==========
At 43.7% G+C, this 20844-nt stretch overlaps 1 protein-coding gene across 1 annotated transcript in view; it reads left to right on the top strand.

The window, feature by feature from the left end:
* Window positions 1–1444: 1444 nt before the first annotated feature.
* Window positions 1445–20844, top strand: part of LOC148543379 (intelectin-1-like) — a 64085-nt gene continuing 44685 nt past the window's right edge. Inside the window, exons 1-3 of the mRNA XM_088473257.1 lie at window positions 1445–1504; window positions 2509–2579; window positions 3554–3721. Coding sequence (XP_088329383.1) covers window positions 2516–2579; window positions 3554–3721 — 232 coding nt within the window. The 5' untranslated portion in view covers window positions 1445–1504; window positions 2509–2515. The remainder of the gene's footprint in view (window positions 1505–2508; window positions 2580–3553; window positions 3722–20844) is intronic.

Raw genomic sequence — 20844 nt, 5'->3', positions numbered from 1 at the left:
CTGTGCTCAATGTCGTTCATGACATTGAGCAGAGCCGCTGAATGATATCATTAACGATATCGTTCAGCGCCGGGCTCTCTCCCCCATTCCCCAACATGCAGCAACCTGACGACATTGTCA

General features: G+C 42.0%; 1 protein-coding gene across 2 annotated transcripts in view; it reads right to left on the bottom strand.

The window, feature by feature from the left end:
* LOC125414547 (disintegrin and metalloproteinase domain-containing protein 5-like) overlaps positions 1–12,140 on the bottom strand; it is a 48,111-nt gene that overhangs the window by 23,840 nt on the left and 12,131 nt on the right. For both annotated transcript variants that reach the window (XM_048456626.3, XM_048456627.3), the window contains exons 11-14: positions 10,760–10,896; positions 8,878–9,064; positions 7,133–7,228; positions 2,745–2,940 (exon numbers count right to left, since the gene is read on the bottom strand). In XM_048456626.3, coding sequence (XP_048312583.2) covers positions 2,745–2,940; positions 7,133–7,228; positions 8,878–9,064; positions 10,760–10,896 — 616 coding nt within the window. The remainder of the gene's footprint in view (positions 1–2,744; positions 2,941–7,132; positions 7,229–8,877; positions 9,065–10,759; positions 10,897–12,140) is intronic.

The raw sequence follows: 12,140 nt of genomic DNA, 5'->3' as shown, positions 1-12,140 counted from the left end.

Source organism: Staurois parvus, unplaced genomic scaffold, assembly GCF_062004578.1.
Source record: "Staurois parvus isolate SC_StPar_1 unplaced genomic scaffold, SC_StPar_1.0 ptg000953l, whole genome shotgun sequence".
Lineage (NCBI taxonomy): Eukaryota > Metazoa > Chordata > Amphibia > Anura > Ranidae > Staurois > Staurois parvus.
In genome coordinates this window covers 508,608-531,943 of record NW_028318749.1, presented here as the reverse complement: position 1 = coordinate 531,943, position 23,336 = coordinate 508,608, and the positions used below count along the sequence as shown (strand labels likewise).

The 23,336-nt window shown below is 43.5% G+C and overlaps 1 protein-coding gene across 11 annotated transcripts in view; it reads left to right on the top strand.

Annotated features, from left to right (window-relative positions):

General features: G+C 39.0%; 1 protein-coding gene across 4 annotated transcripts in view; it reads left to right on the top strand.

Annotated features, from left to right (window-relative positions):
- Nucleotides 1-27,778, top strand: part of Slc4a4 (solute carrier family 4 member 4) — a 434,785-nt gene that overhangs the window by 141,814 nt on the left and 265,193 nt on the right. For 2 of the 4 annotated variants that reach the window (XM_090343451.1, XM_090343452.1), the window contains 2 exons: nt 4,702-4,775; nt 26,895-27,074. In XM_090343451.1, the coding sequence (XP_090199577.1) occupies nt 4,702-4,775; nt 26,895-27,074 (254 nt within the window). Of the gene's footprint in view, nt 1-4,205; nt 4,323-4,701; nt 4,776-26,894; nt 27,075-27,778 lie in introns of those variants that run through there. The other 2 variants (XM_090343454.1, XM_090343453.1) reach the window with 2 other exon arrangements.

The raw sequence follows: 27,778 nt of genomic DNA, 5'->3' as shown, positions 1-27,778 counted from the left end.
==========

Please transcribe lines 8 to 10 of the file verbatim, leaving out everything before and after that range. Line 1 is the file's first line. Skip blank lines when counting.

The window, feature by feature from the left end:
* LOC125414547 (disintegrin and metalloproteinase domain-containing protein 5-like) overlaps positions 1–12,140 on the bottom strand; it is a 48,111-nt gene that overhangs the window by 23,840 nt on the left and 12,131 nt on the right. For both annotated transcript variants that reach the window (XM_048456626.3, XM_048456627.3), the window contains exons 11-14: positions 10,760–10,896; positions 8,878–9,064; positions 7,133–7,228; positions 2,745–2,940 (exon numbers count right to left, since the gene is read on the bottom strand). In XM_048456626.3, coding sequence (XP_048312583.2) covers positions 2,745–2,940; positions 7,133–7,228; positions 8,878–9,064; positions 10,760–10,896 — 616 coding nt within the window. The remainder of the gene's footprint in view (positions 1–2,744; positions 2,941–7,132; positions 7,229–8,877; positions 9,065–10,759; positions 10,897–12,140) is intronic.

The raw sequence follows: 12,140 nt of genomic DNA, 5'->3' as shown, positions 1-12,140 counted from the left end.